Good With Bad Traits

Here’s something odd to ponder: we generally think we are better than average, but tend to think we have particular personality traits that are less socially desirable. Two from the latest JPSP:

The tendency for people to evaluate themselves more favorably than an average-peer—the better-than-average effect (BTAE)—is among the most well-documented effects in the social-psychological literature. The BTAE has been demonstrated in many populations with various methodologies. … For dimensions on which the self is positively evaluated, enhancement motives restrict the extent to which average-peer assimilation occurs. But for dimensions on which the self is negatively evaluated, enhancement motives amplify average-peer assimilation. (more)

Consensus studies from 4 cultures—in Belgium, the Czech Republic, Estonia, and Germany—as well as secondary analyses … from 29 cultures suggest that there is a cross-culturally replicable pattern of difference between internal and external perspectives for the Big Five personality traits. People see themselves as more neurotic and open to experience compared to how they are seen by other people. External observers generally hold a higher opinion of an individual’s conscientiousness than he or she does about him- or herself. As a rule, people think that they have more positive emotions and excitement seeking but much less assertiveness than it seems from the vantage point of an external observer. … A relatively strong negative correlation (r = −.53) between the average self-minus-observer profile and social desirability ratings suggests that people in most studied cultures view themselves less favorably than they are perceived by others (more)

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  • Rebecca Burlingame

    I agree. I’m no dummy but I can open my mouth and send people running the other way.

  • Ray

    So it seems the average person thinks their self above average, but doesn’t think his or her peers appreciate or realize the degree of their above “average-ness.”

  • Egalitarianism with respect to morally relevant traits?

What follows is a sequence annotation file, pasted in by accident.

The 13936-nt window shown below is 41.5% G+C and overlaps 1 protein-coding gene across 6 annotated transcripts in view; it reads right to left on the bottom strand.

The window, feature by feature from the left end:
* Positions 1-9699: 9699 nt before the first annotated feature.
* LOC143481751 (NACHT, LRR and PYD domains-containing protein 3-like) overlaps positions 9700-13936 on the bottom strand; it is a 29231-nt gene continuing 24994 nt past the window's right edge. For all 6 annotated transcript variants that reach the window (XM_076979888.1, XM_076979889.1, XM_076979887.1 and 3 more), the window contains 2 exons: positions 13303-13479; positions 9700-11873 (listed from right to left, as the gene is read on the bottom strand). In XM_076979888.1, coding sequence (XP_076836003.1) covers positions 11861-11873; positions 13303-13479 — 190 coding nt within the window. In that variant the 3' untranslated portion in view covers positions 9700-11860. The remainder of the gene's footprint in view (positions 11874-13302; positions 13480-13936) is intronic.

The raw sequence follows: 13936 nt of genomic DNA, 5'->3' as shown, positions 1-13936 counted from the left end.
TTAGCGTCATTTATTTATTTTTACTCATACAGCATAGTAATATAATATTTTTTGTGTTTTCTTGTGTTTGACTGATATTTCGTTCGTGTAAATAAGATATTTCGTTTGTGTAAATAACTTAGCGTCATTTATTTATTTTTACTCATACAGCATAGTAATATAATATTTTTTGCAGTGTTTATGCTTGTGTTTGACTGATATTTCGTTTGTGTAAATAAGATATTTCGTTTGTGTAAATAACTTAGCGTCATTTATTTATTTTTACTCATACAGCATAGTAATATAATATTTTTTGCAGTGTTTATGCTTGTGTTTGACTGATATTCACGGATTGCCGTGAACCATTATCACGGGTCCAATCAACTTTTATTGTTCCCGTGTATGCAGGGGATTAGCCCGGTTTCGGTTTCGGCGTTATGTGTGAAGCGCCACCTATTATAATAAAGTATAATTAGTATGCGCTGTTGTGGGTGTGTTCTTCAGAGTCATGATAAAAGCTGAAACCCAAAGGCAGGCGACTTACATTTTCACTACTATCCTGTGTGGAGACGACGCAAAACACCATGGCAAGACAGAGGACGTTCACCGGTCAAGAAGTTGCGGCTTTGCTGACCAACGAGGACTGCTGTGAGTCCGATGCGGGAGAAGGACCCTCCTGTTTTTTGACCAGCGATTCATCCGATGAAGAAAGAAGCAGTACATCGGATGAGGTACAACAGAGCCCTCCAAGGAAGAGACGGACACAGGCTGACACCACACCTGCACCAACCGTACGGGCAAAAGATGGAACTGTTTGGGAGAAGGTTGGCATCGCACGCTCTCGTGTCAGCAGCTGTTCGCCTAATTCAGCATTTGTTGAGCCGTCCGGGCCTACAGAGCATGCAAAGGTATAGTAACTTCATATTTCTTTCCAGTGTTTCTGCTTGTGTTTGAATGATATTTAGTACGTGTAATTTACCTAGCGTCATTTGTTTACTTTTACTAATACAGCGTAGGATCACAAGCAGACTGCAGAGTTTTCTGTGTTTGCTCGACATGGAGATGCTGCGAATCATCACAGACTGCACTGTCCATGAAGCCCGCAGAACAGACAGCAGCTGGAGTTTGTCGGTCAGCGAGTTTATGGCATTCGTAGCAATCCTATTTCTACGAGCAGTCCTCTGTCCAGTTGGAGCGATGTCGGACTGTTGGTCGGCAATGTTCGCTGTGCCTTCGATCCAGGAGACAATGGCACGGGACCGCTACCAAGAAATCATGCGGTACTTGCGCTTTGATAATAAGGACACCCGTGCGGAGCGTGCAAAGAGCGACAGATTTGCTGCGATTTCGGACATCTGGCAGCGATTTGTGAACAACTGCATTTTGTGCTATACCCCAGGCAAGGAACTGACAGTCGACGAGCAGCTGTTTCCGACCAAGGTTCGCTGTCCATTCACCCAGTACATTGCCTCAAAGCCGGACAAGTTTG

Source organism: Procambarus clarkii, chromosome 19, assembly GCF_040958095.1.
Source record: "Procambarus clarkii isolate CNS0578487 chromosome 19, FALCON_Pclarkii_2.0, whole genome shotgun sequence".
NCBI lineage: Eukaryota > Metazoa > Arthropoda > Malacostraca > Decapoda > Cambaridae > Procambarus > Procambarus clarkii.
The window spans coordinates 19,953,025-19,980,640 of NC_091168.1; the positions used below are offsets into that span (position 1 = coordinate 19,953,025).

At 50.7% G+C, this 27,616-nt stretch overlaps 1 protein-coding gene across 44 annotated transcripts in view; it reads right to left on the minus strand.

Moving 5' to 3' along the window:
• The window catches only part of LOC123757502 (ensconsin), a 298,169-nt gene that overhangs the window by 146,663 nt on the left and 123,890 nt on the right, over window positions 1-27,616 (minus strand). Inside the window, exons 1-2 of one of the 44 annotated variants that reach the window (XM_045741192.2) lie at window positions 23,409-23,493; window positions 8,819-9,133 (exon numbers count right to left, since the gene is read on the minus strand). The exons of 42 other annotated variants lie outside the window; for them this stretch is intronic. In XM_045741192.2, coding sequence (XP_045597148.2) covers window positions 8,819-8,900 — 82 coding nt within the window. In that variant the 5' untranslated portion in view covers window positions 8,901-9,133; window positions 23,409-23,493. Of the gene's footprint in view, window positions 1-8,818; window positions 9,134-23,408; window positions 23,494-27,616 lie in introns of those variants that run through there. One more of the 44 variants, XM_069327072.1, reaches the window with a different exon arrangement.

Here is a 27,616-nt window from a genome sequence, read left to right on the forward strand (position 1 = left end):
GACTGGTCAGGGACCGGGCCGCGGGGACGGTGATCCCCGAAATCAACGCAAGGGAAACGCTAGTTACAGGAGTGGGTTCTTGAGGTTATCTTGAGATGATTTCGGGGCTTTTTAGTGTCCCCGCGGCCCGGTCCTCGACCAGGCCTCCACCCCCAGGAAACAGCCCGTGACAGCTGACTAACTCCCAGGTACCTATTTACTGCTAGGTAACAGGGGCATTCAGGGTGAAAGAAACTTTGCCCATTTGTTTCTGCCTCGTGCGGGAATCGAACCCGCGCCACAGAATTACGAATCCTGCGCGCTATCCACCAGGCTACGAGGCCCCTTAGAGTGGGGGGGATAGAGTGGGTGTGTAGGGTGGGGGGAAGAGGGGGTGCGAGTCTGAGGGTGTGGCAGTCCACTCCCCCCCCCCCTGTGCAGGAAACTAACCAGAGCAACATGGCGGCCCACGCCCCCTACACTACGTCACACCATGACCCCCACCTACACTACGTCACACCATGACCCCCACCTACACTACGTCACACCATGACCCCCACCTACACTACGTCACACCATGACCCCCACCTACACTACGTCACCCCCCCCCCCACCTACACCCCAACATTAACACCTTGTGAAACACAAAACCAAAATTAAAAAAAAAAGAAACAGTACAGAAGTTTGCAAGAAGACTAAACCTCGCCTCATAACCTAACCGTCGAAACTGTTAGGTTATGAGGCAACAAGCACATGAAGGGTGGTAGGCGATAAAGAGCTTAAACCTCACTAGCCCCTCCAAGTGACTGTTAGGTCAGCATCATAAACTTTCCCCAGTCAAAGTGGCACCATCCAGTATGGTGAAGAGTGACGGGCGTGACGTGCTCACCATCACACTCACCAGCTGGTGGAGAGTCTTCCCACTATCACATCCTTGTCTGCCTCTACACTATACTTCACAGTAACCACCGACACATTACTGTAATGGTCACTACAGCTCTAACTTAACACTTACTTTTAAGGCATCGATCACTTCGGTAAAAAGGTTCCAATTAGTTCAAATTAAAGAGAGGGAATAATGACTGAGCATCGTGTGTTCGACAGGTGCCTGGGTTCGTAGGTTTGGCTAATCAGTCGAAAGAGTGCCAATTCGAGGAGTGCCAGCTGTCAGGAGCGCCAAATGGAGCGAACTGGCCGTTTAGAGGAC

But why is openness to experience a bad trait?

  • Rebecca Burlingame

    Sark, openness to experience here is meant in a good way, it is what we perceive of ourselves (positively) along with the (uncertain) aspect of our ability to relate with others confidently.

  • In a logical sense, we, as the units of measurement of a population known as persons (like electrons are units of measurement of electricity) each one of us constitutes an equal portion of a measured demographic and are therefore equally average.

    Realistically though, since so much stock is put into the necessity of confidence and confidence is essentially only a self-appointed attitude which suits the charlatan as much if not more than a sincere person, the ingrained drive to compete often results in a person deluding themselves into believing that they are superior. Something the sincere person gets swept up into so as not to give an edge to the charlatan, inevitably the results of which are self defeating. The “con” is the charlatan’s game.

    Then of course since we cherry pick the things we consider to be important to be good at, low and behold, they are the things we are already good at. A less than logical recursive loop that ultimately stands in the way of self-improvement.

  • Anonymous

    Isn’t a weakness of the sample that’s it’s primary focus was Western or Westernised cultures?